New rules for rental properties in The Hague could see some rents coming down, the city’s Liberal housing alderman has told the Financieele Dagblad.
The aim of the new rules, which have slapped income requirements on mid-market rental properties, is to ensure teachers, nurses and police officers can find a place to live in the city, Boudewijn Revis told the paper.
Since July 1, houses worth fewer than 185 points in the rent assessment system – equivalent to a rent of around €950 a month – have been limited to people earning no more than €57,000 for a single person or €67,000 for a couple.
People earning more than €4,400 gross a month must look outside the mid-market sector for a home.
Landlords are still free to charge what they like for a mid-market home but only people who meet the income requirements will be able to live in them. This may, Revis admitted, mean some landlords have to cut the rent to find people who can afford their properties.
‘A landlord must be free to set their own rents,’ he said. ‘But it is also important that a nurse is not squeezed out of the rental housing market by an expat.’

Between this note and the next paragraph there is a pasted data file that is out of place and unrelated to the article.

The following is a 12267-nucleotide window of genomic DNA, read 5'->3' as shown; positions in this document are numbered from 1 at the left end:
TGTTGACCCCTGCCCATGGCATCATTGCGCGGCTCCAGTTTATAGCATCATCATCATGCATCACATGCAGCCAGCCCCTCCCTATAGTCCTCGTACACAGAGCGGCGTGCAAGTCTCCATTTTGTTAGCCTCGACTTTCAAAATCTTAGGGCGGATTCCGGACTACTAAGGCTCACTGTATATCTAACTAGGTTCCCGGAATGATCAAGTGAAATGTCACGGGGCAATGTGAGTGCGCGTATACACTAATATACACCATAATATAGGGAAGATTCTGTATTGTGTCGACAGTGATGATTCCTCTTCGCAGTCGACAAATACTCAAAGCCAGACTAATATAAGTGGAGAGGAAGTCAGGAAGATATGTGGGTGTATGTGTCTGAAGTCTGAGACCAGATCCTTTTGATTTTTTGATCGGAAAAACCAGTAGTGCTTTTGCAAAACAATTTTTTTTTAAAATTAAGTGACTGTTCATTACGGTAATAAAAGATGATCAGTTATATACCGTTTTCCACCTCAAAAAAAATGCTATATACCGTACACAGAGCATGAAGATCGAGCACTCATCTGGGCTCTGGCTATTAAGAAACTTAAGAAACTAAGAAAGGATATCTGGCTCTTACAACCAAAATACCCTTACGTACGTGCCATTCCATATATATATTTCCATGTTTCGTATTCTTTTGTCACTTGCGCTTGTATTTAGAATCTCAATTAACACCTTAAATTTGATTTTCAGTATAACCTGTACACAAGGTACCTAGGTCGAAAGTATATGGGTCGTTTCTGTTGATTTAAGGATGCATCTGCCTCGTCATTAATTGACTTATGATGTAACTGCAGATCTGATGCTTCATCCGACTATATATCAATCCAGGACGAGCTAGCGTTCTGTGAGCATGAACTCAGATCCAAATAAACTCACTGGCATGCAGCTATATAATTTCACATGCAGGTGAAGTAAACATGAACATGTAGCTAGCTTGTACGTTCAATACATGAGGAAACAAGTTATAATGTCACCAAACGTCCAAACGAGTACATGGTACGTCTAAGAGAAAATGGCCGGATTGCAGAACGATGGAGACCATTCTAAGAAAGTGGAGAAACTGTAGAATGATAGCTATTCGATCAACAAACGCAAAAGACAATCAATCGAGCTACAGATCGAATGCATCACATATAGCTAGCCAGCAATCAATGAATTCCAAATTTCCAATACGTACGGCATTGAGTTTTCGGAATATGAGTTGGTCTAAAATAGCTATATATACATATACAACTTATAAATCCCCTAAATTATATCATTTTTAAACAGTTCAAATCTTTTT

‘This measure could dampen housing rents, but that is not such a bad thing,’ he said. ‘It could be good if the prices cool down a little. And if they do drop, that is up to the landlords. We are not telling them what to do.’
The city is currently building 25,000 new homes in the region and that is likely to have a stronger effect on rents, Revis said.
One small landlord in The Hague told DutchNews.nl she had been forced to turn down an expat tenant for one of her apartments because he earned too much to qualify.
In the Netherlands, rental property is assessed according to a points system based on size, facilities, heating, number of bathrooms and outside space. Housing worth up to 144 points – which gives a maximum rent of just under €720 a month – are mainly reserved for people earning up to €38,035. Houses worth more in points are not rent-controlled and landlords can set their own prices.
Amsterdam is also poised to introduce restrictions on who can live in mid-market properties – with a rent up to €1,000 from next year.
Photo: Ellywa via Wikimedia Commons